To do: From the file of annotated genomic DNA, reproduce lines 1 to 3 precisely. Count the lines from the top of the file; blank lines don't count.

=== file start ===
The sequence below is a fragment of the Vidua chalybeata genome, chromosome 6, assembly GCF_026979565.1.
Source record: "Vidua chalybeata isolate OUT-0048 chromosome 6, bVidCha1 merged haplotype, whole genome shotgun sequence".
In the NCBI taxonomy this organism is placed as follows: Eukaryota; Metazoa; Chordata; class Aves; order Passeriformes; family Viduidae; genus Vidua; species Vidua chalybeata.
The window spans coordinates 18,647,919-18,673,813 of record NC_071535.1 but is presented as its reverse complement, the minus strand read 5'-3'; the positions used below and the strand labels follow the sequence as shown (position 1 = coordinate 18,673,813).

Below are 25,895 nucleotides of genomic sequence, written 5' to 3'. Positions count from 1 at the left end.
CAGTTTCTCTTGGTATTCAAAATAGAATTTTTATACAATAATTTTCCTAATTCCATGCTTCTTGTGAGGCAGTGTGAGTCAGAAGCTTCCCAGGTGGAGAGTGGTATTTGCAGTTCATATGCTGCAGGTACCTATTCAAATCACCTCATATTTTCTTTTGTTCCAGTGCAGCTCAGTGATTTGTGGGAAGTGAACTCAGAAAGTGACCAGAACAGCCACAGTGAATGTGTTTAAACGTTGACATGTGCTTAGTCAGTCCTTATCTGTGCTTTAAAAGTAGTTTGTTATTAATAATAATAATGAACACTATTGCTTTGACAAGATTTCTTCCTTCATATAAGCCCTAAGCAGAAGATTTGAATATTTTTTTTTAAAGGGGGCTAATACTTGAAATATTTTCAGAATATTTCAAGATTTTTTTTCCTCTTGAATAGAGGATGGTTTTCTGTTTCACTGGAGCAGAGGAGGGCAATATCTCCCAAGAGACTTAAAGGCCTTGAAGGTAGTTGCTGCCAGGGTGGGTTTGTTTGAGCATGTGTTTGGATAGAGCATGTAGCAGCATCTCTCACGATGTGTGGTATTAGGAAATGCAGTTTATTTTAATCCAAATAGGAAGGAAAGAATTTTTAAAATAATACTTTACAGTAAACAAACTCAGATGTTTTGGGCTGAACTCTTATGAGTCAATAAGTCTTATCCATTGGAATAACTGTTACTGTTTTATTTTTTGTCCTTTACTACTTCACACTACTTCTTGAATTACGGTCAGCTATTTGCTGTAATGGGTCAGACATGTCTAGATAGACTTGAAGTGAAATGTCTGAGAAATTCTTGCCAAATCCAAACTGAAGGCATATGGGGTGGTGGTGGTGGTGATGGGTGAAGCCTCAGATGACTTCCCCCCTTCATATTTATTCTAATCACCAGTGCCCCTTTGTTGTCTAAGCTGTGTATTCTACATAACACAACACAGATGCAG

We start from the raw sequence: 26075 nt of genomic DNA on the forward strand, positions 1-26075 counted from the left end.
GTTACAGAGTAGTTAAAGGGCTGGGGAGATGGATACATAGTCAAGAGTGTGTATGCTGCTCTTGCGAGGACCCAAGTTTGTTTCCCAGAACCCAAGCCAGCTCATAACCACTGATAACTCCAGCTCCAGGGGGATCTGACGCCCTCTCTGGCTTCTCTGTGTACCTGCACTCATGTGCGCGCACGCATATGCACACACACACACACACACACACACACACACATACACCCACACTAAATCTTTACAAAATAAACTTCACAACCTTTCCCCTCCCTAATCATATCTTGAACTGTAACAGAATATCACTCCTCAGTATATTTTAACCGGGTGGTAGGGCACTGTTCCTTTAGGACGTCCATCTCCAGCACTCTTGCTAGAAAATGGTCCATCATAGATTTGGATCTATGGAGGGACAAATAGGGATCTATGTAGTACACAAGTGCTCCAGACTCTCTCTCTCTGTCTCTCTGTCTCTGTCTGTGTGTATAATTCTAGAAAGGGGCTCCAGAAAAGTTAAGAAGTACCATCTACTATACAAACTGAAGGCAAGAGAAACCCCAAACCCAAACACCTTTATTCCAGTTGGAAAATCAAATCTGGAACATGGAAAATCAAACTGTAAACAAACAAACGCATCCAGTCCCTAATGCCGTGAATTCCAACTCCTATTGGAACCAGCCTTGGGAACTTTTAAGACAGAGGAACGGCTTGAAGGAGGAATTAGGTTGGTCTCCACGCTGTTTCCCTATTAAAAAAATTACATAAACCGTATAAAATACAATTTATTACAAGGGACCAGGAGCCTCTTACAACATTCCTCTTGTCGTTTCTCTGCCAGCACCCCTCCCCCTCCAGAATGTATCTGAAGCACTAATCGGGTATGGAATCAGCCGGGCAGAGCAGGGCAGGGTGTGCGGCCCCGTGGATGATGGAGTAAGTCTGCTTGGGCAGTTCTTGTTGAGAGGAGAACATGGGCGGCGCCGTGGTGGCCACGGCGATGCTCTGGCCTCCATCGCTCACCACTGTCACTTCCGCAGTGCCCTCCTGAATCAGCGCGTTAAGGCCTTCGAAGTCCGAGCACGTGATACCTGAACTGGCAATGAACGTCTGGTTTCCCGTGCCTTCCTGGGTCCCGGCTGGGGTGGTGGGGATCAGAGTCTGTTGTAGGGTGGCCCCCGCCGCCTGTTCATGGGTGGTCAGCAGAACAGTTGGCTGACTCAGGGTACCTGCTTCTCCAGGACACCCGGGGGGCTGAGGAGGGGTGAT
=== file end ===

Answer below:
The sequence below is a fragment of the Vidua chalybeata genome, chromosome 6, assembly GCF_026979565.1.
Source record: "Vidua chalybeata isolate OUT-0048 chromosome 6, bVidCha1 merged haplotype, whole genome shotgun sequence".
In the NCBI taxonomy this organism is placed as follows: Eukaryota; Metazoa; Chordata; class Aves; order Passeriformes; family Viduidae; genus Vidua; species Vidua chalybeata.